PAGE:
Royal Fern family (Osmundaceae)
Description: This native perennial fern consists of a loose rosette of sterile leaves about 2-4' tall; these leaves are ascending to nearly erect. In the middle of this rosette, fertile leaves are produced during the spring or early summer; they are erect and somewhat shorter than the fertile leaves. The sterile leaves are pinnate-pinnatifid and oblong-lanceolate in outline; each of these leaves has about 15-25 pairs of leaflets along the central rachis (or stalk). Each of the pinnatifid leaflets has about 10 pairs of lobes and tapers gradually to a point; individual leaflets are linear-lanceolate in outline. At the base of each leaflet underside (at the junction of its stalk with the rachis), there is a persistent tuft of hairs. The individual lobes of each leaflet are short-oblong in shape and their margins are smooth or slightly ciliate; the tips of the lobes are more or less well-rounded. On the underside of each lobe, there is pinnate venation consisting of a straight central vein and forked lateral veins. Sterile leaves are medium green and mostly hairless, although the rachis of young leaves is often slightly woolly. Each sterile leaf has a petiole (or stipe) at its base that is brown-woolly, particularly when it is young. The fertile leaves have the same pinnate-pinnatifid structure as the sterile leaves, but their contracted leaflets are covered with brown sporangia (which become more dark with age). These small sporangia are globoid in shape and divide into 2 parts to release the spores during the summer. These tiny spores are distributed by the wind. The root system consists of a crown of fibrous roots, from which spreading rhizomes are occasionally produced.
Cultivation: The preference is dappled sunlight to light shade, consistently moist conditions, and an acid soil with some sand and organic matter. This fern likes sheltered locations with high humidity.
Range & Habitat: Cinnamon Fern is occasional in southern and northern Illinois, uncommon in west-central Illinois, and absent from the central and east-central sections of the state (see Distribution Map). This fern has a wide distribution in North America; it also occurs in South America and Asia. Habitats include low sandy woodlands, moist sand prairies, swamps & bogs, seeps and springs in wooded areas, moist sandstone ledges in partially shaded areas, and sandstone ravines. This fern is found in high quality natural areas. It is occasionally cultivated in moist shade gardens.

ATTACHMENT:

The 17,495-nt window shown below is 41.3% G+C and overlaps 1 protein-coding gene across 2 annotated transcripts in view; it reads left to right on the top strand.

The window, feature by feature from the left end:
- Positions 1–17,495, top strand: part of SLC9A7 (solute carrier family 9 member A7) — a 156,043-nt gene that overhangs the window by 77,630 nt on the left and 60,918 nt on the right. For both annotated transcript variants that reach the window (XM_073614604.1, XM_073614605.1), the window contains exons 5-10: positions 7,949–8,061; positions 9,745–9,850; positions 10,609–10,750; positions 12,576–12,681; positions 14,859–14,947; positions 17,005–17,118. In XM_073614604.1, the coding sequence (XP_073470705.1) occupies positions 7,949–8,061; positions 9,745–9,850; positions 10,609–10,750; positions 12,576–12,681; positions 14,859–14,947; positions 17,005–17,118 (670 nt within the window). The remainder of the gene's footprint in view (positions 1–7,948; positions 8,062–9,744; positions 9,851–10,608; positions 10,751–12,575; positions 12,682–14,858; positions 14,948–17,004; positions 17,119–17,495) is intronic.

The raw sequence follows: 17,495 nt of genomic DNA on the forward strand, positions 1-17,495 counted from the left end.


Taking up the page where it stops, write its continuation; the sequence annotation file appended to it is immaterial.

Faunal Associations: The following insects feed on the Cinnamon Fern and other Osmunda spp.: Olethreutes osmundana (Tortricid Moth sp.), Papaipema speciosissima (Osmunda Borer Moth), and Zonothrips osmundae (Osmunda Thrips). The latter insect was originally found on Cinnamon Fern at Volo Bog in NE Illinois.
Photographic Location: A sandstone ledge along a ravine at The Potholes in west-central Indiana.
Comments: This large fern has fertile leaves that are unusually showy; they become reddish brown at maturity. The sterile leaves are equally attractive. When the fertile leaves are present, Cinnamon Fern is easy to identify. When fertile leaves are absent, it is difficult to distinguish this fern from Osmunda claytoniana (Interrupted Fern). On sterile leaves, the Cinnamon Fern has persistent tufts of hair at the base of its leaflets (on their undersides), whereas the leaflets of Interrupted Fern lack such tufts of hair. The lobes of Cinnamon Fern's leaflets are slightly more pointed than the lobes of Interrupted Fern, although this distinction is not always reliable. Ferns in the Osmunda genus have forked lateral veins on the leaflet undersides (where the lobes occur) of their sterile leaves; these veins have the shape of a tuning fork. Other ferns usually lack such veins. Fossil records indicate that ferns in the Osmundaceae (Royal Fern family) are among the oldest of ferns; today's survivors can be regarded as living fossils.